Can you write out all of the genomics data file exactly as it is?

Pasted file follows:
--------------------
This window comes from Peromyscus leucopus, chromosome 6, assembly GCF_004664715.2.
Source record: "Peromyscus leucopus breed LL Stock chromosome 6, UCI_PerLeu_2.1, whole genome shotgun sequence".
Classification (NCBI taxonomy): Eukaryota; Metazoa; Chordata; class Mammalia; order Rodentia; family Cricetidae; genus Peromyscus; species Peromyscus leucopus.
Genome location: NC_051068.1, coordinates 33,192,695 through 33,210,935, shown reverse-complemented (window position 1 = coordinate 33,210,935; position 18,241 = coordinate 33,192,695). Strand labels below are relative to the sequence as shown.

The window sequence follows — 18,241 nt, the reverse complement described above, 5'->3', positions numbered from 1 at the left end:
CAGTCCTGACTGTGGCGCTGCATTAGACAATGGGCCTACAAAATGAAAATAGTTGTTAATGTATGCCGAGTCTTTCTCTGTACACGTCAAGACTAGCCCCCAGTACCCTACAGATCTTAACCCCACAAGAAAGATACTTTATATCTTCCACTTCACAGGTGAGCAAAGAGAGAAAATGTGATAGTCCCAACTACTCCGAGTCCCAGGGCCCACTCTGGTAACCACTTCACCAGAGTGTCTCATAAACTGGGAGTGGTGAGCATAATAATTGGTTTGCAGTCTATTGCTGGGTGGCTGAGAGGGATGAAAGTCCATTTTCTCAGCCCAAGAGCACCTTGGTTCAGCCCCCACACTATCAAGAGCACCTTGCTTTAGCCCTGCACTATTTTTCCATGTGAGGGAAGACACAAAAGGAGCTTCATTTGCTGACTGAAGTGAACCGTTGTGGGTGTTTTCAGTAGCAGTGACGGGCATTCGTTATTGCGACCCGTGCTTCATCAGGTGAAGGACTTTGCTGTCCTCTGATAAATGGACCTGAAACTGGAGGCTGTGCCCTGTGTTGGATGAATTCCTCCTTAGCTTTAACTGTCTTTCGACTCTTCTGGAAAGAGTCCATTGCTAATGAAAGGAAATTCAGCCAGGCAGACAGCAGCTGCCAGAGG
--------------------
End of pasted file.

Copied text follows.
This window comes from Peromyscus leucopus, chromosome 6, assembly GCF_004664715.2.
Source record: "Peromyscus leucopus breed LL Stock chromosome 6, UCI_PerLeu_2.1, whole genome shotgun sequence".
Classification (NCBI taxonomy): Eukaryota; Metazoa; Chordata; class Mammalia; order Rodentia; family Cricetidae; genus Peromyscus; species Peromyscus leucopus.
Genome location: NC_051068.1, coordinates 33,192,695 through 33,210,935, shown reverse-complemented (window position 1 = coordinate 33,210,935; position 18,241 = coordinate 33,192,695). Strand labels below are relative to the sequence as shown.

The window sequence follows — 18,241 nt, the reverse complement described above, 5'->3', positions numbered from 1 at the left end:
CAGTCCTGACTGTGGCGCTGCATTAGACAATGGGCCTACAAAATGAAAATAGTTGTTAATGTATGCCGAGTCTTTCTCTGTACACGTCAAGACTAGCCCCCAGTACCCTACAGATCTTAACCCCACAAGAAAGATACTTTATATCTTCCACTTCACAGGTGAGCAAAGAGAGAAAATGTGATAGTCCCAACTACTCCGAGTCCCAGGGCCCACTCTGGTAACCACTTCACCAGAGTGTCTCATAAACTGGGAGTGGTGAGCATAATAATTGGTTTGCAGTCTATTGCTGGGTGGCTGAGAGGGATGAAAGTCCATTTTCTCAGCCCAAGAGCACCTTGGTTCAGCCCCCACACTATCAAGAGCACCTTGCTTTAGCCCTGCACTATTTTTCCATGTGAGGGAAGACACAAAAGGAGCTTCATTTGCTGACTGAAGTGAACCGTTGTGGGTGTTTTCAGTAGCAGTGACGGGCATTCGTTATTGCGACCCGTGCTTCATCAGGTGAAGGACTTTGCTGTCCTCTGATAAATGGACCTGAAACTGGAGGCTGTGCCCTGTGTTGGATGAATTCCTCCTTAGCTTTAACTGTCTTTCGACTCTTCTGGAAAGAGTCCATTGCTAATGAAAGGAAATTCAGCCAGGCAGACAGCAGCTGCCAGAGG